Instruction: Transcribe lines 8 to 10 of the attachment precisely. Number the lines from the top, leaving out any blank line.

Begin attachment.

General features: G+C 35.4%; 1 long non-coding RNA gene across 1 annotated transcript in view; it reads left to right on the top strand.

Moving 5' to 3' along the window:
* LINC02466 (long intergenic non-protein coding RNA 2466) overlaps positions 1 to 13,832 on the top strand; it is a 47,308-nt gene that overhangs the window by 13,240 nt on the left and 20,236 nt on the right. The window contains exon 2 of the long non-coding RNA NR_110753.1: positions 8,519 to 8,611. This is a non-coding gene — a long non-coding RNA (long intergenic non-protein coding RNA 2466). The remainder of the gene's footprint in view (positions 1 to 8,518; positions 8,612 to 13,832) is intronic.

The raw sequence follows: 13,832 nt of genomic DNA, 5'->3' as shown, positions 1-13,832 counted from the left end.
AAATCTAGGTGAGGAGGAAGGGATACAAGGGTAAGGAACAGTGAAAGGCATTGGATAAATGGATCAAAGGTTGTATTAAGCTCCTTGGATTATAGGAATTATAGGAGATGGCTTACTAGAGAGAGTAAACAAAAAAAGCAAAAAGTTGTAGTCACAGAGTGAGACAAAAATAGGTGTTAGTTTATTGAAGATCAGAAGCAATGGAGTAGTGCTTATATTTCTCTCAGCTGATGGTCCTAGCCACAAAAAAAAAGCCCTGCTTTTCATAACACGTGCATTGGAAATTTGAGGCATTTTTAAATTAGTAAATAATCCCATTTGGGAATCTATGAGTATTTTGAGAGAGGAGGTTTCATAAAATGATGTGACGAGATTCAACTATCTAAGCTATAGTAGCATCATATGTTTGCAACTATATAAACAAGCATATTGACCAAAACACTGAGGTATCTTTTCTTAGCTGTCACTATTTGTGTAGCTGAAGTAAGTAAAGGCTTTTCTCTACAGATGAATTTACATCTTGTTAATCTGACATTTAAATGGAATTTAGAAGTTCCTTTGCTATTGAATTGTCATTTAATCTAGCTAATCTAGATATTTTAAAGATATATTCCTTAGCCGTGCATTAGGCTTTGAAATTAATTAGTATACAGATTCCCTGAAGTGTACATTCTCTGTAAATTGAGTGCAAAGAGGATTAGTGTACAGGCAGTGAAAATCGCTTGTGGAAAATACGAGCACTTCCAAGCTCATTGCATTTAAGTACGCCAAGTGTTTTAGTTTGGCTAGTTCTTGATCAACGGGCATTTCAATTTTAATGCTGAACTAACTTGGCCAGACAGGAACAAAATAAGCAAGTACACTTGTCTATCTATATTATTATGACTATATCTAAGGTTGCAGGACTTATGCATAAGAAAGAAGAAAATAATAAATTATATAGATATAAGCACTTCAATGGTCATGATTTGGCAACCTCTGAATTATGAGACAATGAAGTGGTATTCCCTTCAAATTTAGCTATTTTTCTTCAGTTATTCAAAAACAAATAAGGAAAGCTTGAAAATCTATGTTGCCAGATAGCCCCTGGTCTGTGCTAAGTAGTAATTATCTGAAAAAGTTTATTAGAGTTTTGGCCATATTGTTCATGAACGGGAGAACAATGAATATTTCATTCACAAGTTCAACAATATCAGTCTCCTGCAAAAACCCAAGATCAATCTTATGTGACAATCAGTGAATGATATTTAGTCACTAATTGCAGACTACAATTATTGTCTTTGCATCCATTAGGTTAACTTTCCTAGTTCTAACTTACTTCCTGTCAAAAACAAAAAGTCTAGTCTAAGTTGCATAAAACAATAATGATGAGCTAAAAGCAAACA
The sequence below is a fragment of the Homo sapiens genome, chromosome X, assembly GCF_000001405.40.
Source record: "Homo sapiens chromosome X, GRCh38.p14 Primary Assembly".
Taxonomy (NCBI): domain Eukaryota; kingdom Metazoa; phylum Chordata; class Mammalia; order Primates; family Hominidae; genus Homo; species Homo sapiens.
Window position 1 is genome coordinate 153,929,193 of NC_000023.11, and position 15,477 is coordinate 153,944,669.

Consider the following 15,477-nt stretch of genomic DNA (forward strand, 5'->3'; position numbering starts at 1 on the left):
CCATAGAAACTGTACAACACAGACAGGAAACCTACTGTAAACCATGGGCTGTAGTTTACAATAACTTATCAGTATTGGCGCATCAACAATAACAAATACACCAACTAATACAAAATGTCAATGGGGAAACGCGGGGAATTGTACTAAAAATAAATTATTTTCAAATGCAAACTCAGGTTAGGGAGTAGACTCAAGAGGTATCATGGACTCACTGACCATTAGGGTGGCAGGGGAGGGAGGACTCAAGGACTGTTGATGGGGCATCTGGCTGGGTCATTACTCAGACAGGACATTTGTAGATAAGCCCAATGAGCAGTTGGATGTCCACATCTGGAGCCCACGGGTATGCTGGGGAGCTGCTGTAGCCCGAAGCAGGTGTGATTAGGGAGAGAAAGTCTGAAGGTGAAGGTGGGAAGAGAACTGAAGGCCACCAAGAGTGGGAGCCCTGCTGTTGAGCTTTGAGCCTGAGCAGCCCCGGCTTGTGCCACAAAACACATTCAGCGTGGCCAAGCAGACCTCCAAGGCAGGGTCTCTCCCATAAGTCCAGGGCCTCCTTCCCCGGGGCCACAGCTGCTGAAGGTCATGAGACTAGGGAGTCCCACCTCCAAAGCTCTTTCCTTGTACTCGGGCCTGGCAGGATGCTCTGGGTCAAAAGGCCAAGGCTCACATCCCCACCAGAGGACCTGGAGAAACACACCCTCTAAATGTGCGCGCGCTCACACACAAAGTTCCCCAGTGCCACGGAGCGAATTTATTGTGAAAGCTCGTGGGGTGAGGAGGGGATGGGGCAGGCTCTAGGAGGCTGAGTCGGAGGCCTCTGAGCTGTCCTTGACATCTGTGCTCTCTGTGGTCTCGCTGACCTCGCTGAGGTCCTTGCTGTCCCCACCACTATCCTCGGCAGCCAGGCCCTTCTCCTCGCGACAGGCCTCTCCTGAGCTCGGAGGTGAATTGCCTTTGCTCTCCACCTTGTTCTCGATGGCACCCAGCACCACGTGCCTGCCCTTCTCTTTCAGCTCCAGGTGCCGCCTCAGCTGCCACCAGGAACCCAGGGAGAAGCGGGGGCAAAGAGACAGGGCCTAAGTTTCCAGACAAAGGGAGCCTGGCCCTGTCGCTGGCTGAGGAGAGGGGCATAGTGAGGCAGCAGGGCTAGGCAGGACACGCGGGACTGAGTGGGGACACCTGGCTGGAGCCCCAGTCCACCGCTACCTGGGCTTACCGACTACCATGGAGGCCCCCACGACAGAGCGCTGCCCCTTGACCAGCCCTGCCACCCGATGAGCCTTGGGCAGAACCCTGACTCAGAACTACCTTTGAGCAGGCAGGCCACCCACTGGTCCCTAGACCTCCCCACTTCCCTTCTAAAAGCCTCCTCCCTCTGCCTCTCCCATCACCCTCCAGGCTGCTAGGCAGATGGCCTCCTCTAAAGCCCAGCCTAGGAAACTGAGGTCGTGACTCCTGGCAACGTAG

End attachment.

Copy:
Taxonomy (NCBI): domain Eukaryota; kingdom Metazoa; phylum Chordata; class Mammalia; order Primates; family Hominidae; genus Homo; species Homo sapiens.
Window position 1 is genome coordinate 153,929,193 of NC_000023.11, and position 15,477 is coordinate 153,944,669.

Consider the following 15,477-nt stretch of genomic DNA (forward strand, 5'->3'; position numbering starts at 1 on the left):